Can you use a note-taking app to replace your paper notes and notebook? Although I haven’t done so completely – at least not yet – I think the answer is “yes.” The advantage of doing so is that you can take all your notes with you wherever you are, because if you own an iPad you almost always have it nearby. And of course you don’t have to buy and store paper. Some apps also allow tagging so that you can index your notes. The iPad novelty has worn off by now, so no one pays much attention any more if you use one for notes.
For all apps of the handwritten note type, I recommend using some sort of stylus. Doing so allows you to write notes as if you were, well, sort of using a pen. Otherwise, you’re stuck drawing with your finger, which is definitely not equivalent to using a real pen. Note, though, that a capacitive stylus is also not quite as good as a real pen on paper. It’s not as precise (the tip is larger than the average pen), and there is more resistance. The cosmonaut is a good choice, but there are others.
Also, for all apps of the handwritten note type, you’ll probably want one that has what I’ll call a “zoom box” feature – i.e., the ability to write in a separate section of the screen that effectively magnifies the area of the virtual paper on which you are writing. This makes it much easier to write notes given the inherent limitations of a capacitive stylus (or indeed of a finger, if that’s what you use).
When looking at a note-taking app, I think there are three things you want to consider:
- Ease of use
- Security (are my notes backed up somehow?)
- Ease of exportability (can I easily get my notes into other formats and applications? Can I print them out and save them as old-fashioned paper notes?)
With those primary factors in mind, here’s a quick look at five note-taking apps.
- Notability (on sale right now for $0.99 – 80% off). This is my favorite of the apps mentioned here. It has a clean and easy-to-use interface, and a decent filing system for notes. Its handwriting “engine” seems particularly smooth, especially when used with a stylus. It has some nice pen and highlighting tools and a choice of background papers. It lets you backup to your Dropbox account (if you have one), iDisk (soon to be discontinued by Apple), or a WebDAV service. (Automatic syncing to Dropbox is a nice, secure feature.) It also lets you e-mail notes and has a left-handed mode for lefties.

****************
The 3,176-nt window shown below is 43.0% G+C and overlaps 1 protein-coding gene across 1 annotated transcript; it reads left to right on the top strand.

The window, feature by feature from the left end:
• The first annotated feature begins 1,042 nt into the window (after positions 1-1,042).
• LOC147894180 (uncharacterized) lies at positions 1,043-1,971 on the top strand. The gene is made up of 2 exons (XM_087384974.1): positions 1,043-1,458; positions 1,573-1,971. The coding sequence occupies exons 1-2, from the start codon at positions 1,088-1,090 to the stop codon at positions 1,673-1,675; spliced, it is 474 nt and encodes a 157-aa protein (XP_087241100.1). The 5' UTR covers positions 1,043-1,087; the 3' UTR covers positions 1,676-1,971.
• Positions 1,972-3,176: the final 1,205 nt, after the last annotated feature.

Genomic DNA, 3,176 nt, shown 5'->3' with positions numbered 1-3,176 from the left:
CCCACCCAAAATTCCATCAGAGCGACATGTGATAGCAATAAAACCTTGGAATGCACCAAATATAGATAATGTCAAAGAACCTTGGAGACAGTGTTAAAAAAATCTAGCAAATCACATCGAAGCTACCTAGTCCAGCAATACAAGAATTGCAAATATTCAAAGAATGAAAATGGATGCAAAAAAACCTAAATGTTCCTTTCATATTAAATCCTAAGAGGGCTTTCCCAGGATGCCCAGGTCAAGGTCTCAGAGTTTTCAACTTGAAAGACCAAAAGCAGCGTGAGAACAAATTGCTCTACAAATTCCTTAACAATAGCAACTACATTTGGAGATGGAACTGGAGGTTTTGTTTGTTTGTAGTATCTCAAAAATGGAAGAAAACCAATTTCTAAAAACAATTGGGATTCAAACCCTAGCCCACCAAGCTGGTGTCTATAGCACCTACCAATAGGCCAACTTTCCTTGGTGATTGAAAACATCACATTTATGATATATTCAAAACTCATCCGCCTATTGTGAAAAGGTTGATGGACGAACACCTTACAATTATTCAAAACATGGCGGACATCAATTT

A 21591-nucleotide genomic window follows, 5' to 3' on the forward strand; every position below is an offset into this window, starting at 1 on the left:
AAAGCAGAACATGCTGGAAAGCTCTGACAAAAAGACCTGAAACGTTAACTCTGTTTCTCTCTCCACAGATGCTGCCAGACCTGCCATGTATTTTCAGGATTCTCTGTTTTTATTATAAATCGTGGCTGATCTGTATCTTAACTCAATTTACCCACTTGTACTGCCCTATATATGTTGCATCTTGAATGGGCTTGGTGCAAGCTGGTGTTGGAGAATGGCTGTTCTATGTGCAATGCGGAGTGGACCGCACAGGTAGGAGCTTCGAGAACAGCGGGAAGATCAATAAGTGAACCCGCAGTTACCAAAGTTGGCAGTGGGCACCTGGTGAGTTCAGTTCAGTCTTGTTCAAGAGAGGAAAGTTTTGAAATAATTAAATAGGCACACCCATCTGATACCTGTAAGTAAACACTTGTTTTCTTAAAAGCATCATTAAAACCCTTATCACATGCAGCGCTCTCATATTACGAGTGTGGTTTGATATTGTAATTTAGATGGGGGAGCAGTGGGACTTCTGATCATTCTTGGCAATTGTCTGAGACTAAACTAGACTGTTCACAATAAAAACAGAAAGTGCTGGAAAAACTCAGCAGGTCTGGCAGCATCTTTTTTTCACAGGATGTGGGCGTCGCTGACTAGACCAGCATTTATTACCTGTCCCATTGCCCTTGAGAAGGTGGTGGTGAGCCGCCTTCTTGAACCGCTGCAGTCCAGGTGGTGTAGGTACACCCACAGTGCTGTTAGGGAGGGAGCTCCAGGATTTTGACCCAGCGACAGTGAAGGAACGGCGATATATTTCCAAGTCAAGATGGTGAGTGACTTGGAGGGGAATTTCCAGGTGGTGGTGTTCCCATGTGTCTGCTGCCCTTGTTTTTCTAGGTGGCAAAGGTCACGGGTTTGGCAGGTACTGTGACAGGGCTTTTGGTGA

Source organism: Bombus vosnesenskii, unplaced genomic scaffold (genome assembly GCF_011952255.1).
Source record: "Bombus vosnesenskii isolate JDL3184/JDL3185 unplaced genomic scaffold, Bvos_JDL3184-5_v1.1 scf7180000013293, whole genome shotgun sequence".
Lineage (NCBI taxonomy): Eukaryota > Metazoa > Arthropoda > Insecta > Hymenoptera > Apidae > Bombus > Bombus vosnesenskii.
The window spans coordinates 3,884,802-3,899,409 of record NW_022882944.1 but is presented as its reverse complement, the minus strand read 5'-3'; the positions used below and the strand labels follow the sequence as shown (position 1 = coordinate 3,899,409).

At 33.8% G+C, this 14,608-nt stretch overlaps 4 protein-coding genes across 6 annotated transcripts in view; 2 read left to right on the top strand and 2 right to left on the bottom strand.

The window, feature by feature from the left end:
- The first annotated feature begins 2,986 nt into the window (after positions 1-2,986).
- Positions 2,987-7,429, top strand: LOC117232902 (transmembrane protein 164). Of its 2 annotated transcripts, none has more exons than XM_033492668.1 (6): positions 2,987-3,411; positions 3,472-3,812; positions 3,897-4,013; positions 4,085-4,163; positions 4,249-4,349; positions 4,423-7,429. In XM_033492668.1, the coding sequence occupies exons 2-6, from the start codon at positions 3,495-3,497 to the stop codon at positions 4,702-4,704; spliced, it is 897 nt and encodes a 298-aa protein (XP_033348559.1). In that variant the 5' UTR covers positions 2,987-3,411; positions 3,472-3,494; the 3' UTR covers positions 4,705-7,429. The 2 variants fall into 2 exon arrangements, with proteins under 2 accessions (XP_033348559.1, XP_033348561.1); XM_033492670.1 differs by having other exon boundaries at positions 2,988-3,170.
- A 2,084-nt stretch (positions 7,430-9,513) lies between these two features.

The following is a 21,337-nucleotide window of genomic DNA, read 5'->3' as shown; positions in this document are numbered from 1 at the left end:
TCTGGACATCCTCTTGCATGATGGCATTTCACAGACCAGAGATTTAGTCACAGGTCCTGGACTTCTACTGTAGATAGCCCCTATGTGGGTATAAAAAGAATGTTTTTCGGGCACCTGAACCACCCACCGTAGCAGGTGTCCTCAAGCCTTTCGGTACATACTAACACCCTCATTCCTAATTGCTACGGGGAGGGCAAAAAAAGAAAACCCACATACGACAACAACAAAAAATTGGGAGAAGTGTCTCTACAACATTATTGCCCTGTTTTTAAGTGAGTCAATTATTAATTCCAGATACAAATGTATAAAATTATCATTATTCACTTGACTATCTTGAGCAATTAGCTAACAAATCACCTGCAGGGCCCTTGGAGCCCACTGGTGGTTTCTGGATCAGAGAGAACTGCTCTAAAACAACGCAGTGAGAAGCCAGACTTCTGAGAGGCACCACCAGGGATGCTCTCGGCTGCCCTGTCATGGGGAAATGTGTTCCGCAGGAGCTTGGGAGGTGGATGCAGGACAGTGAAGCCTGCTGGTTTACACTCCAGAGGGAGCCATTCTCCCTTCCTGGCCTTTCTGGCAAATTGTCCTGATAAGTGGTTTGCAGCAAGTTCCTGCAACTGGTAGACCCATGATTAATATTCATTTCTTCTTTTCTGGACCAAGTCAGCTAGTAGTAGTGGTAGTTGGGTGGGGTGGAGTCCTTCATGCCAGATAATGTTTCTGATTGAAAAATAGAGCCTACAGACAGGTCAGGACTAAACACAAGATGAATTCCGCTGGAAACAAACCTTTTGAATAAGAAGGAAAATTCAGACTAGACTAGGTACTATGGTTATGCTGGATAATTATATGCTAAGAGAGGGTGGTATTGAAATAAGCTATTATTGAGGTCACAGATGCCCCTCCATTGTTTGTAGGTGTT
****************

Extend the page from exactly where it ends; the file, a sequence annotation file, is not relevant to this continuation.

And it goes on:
- Noteshelf ($5.99). My second favorite app. It has a very nice looking user interface and a nice offering of standard types of notebooks and papers from which to choose. (There is also an in-app store where you can buy additional types of “papers” and notebooks.) It also offers the ability to “tag” notes, and has a number of pens and highlighters from which to choose. Noteshelf also lets you type text (as if you were using a typewriter) and offers a number of stamps which you can use to “stamp” your documents. Noteshelf enables export of notes to various applications, including email, Dropbox, Evernote, and iTunes.
- Penultimate ($0.99). One of the first note-taking apps, and still a best seller. I like the somewhat minimalist interface – this app does not get in the way of taking notes. There are the usual pen and highlighter tools, as well as a “leftie” mode. The app lets you sync to Dropbox and Evernote, and you can e-mail pages or entire notebooks. Penultimate also has an in-app “Paper Shop” where you can buy additional “paper” formats. No “zoom box” feature, though, which is one reason I rated it #3.
- Note Taker HD ($4.99). This is a very powerful note taking app that is chock-full of features, including tags, flags, the ability to reorder and duplicate notes, and a powerful file organizing system. There are so many customizable features (zoom box size, paper type, pen “memory,” ink smoothing, etc.) that I find it a bit overwhelming, which is why I rated it #4. If you were to take the time and truly learn how it works, however, I could see that it would be a powerful application.
- Elements ($4.99). Finally, I throw in Elements as the last choice here. Unlike the first four apps, Elements is not a handwriting app. Instead, it is a text note or document app. It lets you type plain text via the on-screen typewriter. It is essentially a minimalist word processor that is easier and quicker to use than, say, Pages. Of course it doesn’t offer all the text formatting features Pages offers. But if you need to type out a quick letter (or indeed a quick blog post), Elements does a very nice job. It syncs with Dropbox.
I was quoted in yesterday’s edition of Law360 in an article entitled “Kansas’ Take On Leegin Shows Risks Of Vertical Price Deals.” You can find the article here (though the full article is behind a paywall).